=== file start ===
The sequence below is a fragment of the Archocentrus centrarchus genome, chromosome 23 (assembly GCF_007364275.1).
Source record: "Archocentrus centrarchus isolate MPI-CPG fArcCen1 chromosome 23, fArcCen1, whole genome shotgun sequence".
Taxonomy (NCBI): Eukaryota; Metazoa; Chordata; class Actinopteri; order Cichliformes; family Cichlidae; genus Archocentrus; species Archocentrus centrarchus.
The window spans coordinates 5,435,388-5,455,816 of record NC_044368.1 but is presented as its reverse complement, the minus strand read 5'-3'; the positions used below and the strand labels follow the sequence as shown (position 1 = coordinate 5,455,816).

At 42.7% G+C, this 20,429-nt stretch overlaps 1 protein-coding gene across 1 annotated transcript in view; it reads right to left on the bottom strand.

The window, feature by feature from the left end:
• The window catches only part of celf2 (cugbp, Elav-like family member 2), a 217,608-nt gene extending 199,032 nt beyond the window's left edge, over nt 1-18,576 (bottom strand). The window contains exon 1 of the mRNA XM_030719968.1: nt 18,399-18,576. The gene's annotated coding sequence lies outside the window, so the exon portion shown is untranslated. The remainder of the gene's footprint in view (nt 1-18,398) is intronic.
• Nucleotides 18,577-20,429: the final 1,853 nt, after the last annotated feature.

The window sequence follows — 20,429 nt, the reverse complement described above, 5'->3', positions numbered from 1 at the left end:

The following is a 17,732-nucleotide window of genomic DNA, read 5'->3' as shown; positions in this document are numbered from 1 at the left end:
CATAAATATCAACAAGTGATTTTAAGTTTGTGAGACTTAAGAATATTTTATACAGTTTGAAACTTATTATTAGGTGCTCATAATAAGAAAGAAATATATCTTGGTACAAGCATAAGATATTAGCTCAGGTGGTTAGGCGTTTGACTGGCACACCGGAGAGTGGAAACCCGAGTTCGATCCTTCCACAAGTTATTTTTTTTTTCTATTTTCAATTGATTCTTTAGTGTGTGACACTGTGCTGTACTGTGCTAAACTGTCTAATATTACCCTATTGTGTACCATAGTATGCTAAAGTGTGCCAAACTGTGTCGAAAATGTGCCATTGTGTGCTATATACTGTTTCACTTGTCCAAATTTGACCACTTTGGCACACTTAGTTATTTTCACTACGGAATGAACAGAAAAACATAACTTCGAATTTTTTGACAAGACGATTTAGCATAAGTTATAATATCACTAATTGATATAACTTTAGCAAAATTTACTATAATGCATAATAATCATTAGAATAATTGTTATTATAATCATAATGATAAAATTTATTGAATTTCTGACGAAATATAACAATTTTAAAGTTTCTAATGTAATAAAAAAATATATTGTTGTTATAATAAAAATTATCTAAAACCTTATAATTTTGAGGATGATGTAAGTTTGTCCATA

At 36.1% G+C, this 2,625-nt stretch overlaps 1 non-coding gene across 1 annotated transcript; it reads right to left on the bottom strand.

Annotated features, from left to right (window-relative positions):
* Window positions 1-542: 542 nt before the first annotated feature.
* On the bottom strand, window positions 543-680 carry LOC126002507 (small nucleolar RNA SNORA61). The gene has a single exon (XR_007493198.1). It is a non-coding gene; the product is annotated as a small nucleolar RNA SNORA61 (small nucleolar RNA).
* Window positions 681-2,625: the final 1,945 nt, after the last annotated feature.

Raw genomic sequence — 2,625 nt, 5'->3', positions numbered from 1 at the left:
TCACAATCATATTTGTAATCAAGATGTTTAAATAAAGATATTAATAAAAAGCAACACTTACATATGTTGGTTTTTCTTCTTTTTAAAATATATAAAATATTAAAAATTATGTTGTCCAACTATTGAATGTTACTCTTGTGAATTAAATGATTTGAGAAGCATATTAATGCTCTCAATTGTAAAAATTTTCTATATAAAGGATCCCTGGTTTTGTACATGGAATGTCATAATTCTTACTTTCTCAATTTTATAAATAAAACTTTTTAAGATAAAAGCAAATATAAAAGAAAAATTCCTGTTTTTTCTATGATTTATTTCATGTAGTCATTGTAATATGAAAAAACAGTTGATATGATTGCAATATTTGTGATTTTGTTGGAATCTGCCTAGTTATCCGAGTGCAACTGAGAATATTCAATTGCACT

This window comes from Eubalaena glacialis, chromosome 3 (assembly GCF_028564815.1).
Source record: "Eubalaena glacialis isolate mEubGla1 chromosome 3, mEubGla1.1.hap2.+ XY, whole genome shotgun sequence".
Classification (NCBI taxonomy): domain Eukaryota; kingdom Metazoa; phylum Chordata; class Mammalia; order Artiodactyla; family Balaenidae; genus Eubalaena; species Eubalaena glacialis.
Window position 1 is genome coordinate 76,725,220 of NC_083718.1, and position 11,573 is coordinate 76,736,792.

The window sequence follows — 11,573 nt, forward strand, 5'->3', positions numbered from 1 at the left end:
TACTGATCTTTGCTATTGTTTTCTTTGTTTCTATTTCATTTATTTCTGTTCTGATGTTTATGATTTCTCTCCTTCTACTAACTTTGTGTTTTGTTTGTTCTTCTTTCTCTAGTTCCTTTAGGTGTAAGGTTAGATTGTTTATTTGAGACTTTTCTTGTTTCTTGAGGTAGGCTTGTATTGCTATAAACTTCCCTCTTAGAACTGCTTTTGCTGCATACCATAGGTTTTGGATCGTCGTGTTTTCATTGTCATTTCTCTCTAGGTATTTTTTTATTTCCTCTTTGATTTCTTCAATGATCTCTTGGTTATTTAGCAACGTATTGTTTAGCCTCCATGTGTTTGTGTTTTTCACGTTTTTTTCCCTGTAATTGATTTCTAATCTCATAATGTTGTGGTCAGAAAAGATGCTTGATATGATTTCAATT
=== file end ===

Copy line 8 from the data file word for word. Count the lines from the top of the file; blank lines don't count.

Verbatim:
• Nucleotides 18,577-20,429: the final 1,853 nt, after the last annotated feature.